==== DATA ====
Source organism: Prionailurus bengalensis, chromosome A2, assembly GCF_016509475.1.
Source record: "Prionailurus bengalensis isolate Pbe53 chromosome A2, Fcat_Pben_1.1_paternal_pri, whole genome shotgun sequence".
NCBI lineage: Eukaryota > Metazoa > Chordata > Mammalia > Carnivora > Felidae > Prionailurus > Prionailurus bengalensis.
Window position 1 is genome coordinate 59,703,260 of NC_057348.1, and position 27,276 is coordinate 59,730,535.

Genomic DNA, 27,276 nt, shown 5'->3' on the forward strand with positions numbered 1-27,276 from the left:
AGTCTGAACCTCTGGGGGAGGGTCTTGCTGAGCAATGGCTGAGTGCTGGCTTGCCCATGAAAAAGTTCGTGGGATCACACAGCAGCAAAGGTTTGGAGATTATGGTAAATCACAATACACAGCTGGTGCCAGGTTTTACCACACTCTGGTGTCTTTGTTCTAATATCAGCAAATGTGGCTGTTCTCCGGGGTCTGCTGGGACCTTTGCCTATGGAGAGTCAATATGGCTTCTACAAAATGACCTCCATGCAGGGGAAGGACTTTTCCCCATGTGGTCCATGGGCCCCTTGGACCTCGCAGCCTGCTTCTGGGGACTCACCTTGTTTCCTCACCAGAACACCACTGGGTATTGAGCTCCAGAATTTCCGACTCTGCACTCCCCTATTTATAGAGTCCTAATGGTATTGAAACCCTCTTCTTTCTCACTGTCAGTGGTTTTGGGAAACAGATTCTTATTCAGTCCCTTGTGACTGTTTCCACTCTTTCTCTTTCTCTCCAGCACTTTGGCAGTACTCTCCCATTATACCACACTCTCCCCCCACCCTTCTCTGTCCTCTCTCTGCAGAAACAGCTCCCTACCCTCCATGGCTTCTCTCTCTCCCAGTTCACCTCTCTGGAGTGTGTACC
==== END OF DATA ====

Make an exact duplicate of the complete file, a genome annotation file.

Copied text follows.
Source organism: Prionailurus bengalensis, chromosome A2, assembly GCF_016509475.1.
Source record: "Prionailurus bengalensis isolate Pbe53 chromosome A2, Fcat_Pben_1.1_paternal_pri, whole genome shotgun sequence".
NCBI lineage: Eukaryota > Metazoa > Chordata > Mammalia > Carnivora > Felidae > Prionailurus > Prionailurus bengalensis.
Window position 1 is genome coordinate 59,703,260 of NC_057348.1, and position 27,276 is coordinate 59,730,535.

Genomic DNA, 27,276 nt, shown 5'->3' on the forward strand with positions numbered 1-27,276 from the left:
AGTCTGAACCTCTGGGGGAGGGTCTTGCTGAGCAATGGCTGAGTGCTGGCTTGCCCATGAAAAAGTTCGTGGGATCACACAGCAGCAAAGGTTTGGAGATTATGGTAAATCACAATACACAGCTGGTGCCAGGTTTTACCACACTCTGGTGTCTTTGTTCTAATATCAGCAAATGTGGCTGTTCTCCGGGGTCTGCTGGGACCTTTGCCTATGGAGAGTCAATATGGCTTCTACAAAATGACCTCCATGCAGGGGAAGGACTTTTCCCCATGTGGTCCATGGGCCCCTTGGACCTCGCAGCCTGCTTCTGGGGACTCACCTTGTTTCCTCACCAGAACACCACTGGGTATTGAGCTCCAGAATTTCCGACTCTGCACTCCCCTATTTATAGAGTCCTAATGGTATTGAAACCCTCTTCTTTCTCACTGTCAGTGGTTTTGGGAAACAGATTCTTATTCAGTCCCTTGTGACTGTTTCCACTCTTTCTCTTTCTCTCCAGCACTTTGGCAGTACTCTCCCATTATACCACACTCTCCCCCCACCCTTCTCTGTCCTCTCTCTGCAGAAACAGCTCCCTACCCTCCATGGCTTCTCTCTCTCCCAGTTCACCTCTCTGGAGTGTGTACC